The timing of the incident (8-21 May) also supports this hypothesis. It coincided with the joint US-ROK aerial exercises Thunder Max, which was held between the 7th and 18th May. While these exercises take place on an annual basis, this year’s activities were of a particularly massive scale. These war games in the skies of south-western Korea not only send a warning message to the DPRK but also to China, serving to further strengthen the security cooperation between Beijing and Pyongyang. Paradoxically, joint US-ROK military exercises equip North Korea with extra leverage over China.

Beijing, however, is refusing to link the dots. So far the Chinese Foreign Ministry is labelling the incident a ‘fisheries case’ and searching for the traces of criminal gangs in Dandong. Clearly, Beijing is trying to soft-pedal the incident and avoid open antagonism with its long-term regional ally. All signs indicate that this incident will not negatively affect the strong political ties between the two countries. In the situation where the Chinese government at all costs prefers to maintain the status quo on the Korean peninsula, such a minor incident will not force Beijing to stop supporting the DPRK, a buffer state which separates its own borders from the US-allied South Korea.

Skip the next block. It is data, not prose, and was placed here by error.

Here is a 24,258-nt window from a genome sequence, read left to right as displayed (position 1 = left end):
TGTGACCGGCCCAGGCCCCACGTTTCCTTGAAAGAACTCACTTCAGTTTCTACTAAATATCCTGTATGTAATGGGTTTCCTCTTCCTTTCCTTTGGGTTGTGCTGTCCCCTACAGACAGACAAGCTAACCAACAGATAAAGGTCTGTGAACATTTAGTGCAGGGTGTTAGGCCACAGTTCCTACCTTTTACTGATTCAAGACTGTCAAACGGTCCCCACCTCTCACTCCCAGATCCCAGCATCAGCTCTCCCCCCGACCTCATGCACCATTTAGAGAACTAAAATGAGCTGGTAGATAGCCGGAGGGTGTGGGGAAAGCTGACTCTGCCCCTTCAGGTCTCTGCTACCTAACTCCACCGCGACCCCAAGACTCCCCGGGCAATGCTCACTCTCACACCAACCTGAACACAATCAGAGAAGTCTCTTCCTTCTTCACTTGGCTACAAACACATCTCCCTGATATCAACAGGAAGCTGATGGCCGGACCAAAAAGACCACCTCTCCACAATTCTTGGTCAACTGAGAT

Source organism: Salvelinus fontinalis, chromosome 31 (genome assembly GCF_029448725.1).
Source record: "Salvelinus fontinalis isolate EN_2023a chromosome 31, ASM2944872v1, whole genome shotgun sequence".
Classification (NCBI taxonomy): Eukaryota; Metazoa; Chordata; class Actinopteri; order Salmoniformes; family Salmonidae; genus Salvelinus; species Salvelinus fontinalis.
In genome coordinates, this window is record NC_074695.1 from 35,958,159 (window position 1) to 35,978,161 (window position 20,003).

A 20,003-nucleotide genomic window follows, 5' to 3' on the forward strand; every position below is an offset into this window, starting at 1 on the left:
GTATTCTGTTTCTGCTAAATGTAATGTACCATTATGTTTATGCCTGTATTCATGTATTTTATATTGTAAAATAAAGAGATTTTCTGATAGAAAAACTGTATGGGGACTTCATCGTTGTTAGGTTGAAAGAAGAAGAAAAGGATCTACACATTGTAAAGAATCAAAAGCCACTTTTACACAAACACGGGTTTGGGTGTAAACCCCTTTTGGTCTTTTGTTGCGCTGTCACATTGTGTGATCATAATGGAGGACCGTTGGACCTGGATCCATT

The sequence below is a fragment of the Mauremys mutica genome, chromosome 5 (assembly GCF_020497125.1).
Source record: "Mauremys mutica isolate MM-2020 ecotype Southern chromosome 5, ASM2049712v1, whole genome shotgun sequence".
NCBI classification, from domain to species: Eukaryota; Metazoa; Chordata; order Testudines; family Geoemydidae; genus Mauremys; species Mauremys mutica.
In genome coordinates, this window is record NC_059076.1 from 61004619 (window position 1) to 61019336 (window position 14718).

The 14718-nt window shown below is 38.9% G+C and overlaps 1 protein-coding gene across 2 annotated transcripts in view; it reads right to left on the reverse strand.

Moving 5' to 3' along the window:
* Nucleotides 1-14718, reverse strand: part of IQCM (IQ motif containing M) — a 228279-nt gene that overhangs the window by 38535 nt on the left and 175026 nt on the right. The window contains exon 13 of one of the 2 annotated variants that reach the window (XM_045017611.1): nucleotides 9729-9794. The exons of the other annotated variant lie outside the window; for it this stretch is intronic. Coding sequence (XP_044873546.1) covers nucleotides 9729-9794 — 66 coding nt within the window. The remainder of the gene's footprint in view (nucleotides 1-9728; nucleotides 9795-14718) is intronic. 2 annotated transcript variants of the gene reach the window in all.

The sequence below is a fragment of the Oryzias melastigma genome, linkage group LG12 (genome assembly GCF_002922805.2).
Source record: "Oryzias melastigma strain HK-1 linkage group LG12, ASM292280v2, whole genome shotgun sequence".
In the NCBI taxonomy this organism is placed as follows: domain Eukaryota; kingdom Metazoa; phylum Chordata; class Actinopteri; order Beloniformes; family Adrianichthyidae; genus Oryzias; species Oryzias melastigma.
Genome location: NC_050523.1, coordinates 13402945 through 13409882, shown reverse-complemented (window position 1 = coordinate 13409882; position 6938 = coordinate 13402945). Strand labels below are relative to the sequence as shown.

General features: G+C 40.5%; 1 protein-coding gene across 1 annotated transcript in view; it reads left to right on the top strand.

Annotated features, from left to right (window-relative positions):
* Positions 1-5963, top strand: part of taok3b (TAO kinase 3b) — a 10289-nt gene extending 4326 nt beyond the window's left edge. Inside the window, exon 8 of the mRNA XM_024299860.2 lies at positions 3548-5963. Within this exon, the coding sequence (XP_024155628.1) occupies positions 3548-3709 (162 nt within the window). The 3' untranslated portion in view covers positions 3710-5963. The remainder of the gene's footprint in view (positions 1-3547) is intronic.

After all, the Cold War in the region is continuing, Northeast Asia remains divided and paranoid, and its main front line still divides the Korean peninsula.

See the Korean version of this text here…  해적이거나 호커스이거나

This article was also published by EAF as “North Korea, China and the abducted Chinese fishing boats”

and by The Korea Herald as “Pirates or hawks: who hijacked Chinese boats?”

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Northeast Asia – a Region without Regionalism

20 05 2012

(Leonid Petrov for East Asia Forum, 23 May 2012)

Last week once again demonstrated to the world the sad truth about the inability of Northeast Asian nations to establish good working relations in political and economic spheres. The ambitious plan to build a Free Trade Zone across China, South Korea and Japan was pompously declared, only to stumble over old unresolved issues. The legacies of colonialism, international wars and civil conflicts persist, thwarting any attempts to rebuild trust and achieve multilateral cooperation.

The creation of a network of FTAs between the neighbouring states could serve as a confidence building mechanism toward deepening regional integration in East Asia, but efforts have been lagging. Japan and China have yet to enter talks for a bilateral FTA. South Korea and Japan suspended negotiations for a bilateral FTA in 2004 and have made little progress since. This year Seoul has agreed with Beijing to start negotiations for a bilateral FTA, and the first session took place in Beijing on 14 May.